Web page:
May 22, 2013

Miracle Village: A leper colony for bogeymen

Almost 750,000 Americans are now on sex offender registries, and the numbers just keep growing. Because the truly dangerous are mixed in with the far more numerous low-risk offenders, registries are useless from a public safety perspective. But they do have a pernicious effect on ex-offenders, who -- like the lepers of yore -- oftentimes find themselves with nowhere to go and no hope of ever reintegrating into society.

Enter "Miracle Village" in Florida. Built in 1964 for sugar cane workers (some of whom still live there), it was transformed into a haven by an evangelical pastor and his wife (both of whom, ironically, were sexually molested as children). It's now home to about 100 convicted sex offenders, a place they can be among others like themselves and feel a bit more human. Since the community was established in 2009, there has not been one reported sex crime, according to the local sheriff's office.

But it's only a drop in the bucket. The demand is extraordinary; more than 100 people per week apply for the limited housing.

The short video Sex Offender Village was put together by two people who come from what might be seen as opposite ends of the spectrum: Documentary filmmaker Lisa Jackson has spent years examining sex crimes from the victim’s point of view; David Feige is a former chief public defender from the Bronx turned TV writer. But they agree on one thing: U.S. sex offender laws are "doing more harm than good":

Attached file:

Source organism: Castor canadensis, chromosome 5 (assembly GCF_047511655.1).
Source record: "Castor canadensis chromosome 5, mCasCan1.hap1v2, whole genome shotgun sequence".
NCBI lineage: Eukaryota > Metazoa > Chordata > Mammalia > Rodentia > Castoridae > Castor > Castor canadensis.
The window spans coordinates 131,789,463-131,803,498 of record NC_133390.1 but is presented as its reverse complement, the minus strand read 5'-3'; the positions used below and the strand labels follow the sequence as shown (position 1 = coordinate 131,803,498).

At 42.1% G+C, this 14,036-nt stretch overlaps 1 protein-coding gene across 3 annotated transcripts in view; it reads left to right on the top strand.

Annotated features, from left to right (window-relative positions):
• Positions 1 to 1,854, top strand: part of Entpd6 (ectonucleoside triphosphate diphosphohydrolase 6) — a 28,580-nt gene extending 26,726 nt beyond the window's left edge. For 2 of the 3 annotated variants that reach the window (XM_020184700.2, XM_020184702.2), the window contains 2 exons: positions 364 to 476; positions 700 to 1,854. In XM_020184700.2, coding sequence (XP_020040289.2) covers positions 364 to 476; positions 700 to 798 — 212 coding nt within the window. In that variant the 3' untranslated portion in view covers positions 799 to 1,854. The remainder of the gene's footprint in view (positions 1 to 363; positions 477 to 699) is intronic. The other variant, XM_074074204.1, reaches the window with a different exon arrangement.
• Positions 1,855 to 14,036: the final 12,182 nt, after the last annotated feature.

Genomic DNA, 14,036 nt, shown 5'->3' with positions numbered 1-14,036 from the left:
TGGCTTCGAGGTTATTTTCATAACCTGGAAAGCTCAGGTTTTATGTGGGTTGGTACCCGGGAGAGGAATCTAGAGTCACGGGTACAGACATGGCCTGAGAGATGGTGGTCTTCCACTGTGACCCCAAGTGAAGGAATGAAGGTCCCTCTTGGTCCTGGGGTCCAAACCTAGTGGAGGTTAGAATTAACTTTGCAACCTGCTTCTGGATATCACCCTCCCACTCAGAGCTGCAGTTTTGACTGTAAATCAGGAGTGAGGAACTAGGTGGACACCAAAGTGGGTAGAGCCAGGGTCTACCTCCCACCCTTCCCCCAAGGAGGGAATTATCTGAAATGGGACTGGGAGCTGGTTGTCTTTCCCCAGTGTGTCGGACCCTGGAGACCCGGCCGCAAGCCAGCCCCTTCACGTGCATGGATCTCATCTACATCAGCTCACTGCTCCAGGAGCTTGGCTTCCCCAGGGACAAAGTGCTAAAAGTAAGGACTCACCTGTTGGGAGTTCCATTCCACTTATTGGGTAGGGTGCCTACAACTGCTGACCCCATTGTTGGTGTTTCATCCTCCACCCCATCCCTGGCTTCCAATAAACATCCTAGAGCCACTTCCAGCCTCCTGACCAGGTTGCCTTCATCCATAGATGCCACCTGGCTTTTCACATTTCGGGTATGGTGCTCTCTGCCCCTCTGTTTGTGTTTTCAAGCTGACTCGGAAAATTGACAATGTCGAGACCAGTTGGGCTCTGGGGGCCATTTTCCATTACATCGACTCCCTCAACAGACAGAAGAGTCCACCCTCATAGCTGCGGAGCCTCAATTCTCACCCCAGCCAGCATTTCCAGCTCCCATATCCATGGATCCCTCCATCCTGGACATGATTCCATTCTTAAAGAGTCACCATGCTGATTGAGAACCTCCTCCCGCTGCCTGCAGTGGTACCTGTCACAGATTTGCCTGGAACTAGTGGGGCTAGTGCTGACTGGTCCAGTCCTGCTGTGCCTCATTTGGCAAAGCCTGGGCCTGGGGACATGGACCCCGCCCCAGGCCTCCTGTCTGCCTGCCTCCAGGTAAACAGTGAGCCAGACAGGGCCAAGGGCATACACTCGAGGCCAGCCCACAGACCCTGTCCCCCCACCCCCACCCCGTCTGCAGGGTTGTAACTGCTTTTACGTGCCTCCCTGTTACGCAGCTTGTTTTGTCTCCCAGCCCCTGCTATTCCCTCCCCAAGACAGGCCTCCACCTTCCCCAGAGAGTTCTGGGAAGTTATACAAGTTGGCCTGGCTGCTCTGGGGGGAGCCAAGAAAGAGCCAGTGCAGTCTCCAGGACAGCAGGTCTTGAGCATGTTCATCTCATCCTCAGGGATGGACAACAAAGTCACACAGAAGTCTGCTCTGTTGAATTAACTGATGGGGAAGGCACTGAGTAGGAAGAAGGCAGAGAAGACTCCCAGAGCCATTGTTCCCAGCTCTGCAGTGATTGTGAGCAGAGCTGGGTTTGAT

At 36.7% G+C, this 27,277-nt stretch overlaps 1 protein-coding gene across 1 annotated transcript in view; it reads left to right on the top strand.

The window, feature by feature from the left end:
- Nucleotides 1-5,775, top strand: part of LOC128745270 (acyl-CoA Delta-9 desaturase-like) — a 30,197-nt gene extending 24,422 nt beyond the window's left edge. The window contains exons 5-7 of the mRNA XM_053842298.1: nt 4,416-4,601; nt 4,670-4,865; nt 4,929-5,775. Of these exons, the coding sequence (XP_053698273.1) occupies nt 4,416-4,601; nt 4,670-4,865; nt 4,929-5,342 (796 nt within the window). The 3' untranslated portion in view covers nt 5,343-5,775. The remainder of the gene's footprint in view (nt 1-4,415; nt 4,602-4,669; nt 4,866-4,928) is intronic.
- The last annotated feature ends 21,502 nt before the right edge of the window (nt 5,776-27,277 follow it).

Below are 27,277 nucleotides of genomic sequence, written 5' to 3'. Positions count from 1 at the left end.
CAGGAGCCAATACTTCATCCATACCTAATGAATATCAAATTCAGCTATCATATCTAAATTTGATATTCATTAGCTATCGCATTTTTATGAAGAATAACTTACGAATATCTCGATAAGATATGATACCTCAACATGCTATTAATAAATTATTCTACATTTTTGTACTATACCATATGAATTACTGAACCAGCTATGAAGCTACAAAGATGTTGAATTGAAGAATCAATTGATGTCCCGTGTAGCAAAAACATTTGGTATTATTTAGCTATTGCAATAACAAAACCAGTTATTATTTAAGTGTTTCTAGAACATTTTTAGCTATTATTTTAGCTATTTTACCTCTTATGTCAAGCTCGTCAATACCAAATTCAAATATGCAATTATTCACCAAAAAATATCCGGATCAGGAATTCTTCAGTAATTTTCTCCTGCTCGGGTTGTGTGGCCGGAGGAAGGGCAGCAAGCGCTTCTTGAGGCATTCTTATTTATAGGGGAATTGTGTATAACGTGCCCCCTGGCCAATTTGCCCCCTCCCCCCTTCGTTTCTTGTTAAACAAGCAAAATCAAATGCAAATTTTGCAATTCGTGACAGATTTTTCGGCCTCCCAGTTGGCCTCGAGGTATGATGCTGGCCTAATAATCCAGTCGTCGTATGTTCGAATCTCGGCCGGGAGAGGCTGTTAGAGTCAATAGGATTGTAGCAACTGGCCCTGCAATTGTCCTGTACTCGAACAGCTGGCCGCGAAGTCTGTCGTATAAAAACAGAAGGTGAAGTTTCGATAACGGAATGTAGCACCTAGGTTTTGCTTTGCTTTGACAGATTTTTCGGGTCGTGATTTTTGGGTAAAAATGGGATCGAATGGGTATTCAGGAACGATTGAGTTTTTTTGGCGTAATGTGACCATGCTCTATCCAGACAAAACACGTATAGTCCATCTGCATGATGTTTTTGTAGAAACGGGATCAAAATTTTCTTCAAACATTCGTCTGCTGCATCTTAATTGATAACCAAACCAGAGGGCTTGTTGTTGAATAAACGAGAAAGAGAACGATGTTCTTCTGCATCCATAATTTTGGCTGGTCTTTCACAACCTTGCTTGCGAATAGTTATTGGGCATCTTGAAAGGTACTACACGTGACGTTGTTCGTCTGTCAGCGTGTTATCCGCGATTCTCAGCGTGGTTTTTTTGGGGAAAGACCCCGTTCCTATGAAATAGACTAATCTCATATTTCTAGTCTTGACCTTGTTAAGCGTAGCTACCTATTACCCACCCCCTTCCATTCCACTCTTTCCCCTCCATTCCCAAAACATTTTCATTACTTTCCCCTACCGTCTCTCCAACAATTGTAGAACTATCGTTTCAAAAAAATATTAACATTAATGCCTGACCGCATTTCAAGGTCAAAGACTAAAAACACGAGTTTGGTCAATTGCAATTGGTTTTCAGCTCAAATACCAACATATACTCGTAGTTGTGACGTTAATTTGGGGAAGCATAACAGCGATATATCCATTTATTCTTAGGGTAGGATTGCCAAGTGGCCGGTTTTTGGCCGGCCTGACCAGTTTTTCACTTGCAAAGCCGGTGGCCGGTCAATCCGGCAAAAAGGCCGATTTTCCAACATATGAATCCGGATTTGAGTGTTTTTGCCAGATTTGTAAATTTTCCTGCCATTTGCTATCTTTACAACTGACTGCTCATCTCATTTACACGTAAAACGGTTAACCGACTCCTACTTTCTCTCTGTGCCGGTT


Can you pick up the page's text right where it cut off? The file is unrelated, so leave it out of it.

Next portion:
In the past 25 years, the laws governing sex offenses have gone from punitive to draconian to senseless. The term 'sex offender' simply covers too wide a range now, painting the few truly heinous crimes and the many relatively innocuous ones with the same broad brush. This overly broad approach wastes resources that could be better spent, for instance, on clearing the huge and unforgivable backlog of untested rape evidence kits. We see even deeper problems: the explosion of sex offender registries, stringent yet demonstrably ineffective residency restrictions, and the bizarre world of 'civil commitment,' where we punish what someone might do rather than what he or she has done. All of this suggests that our entire approach to dealing with sex offenders has gone tragically off the rails.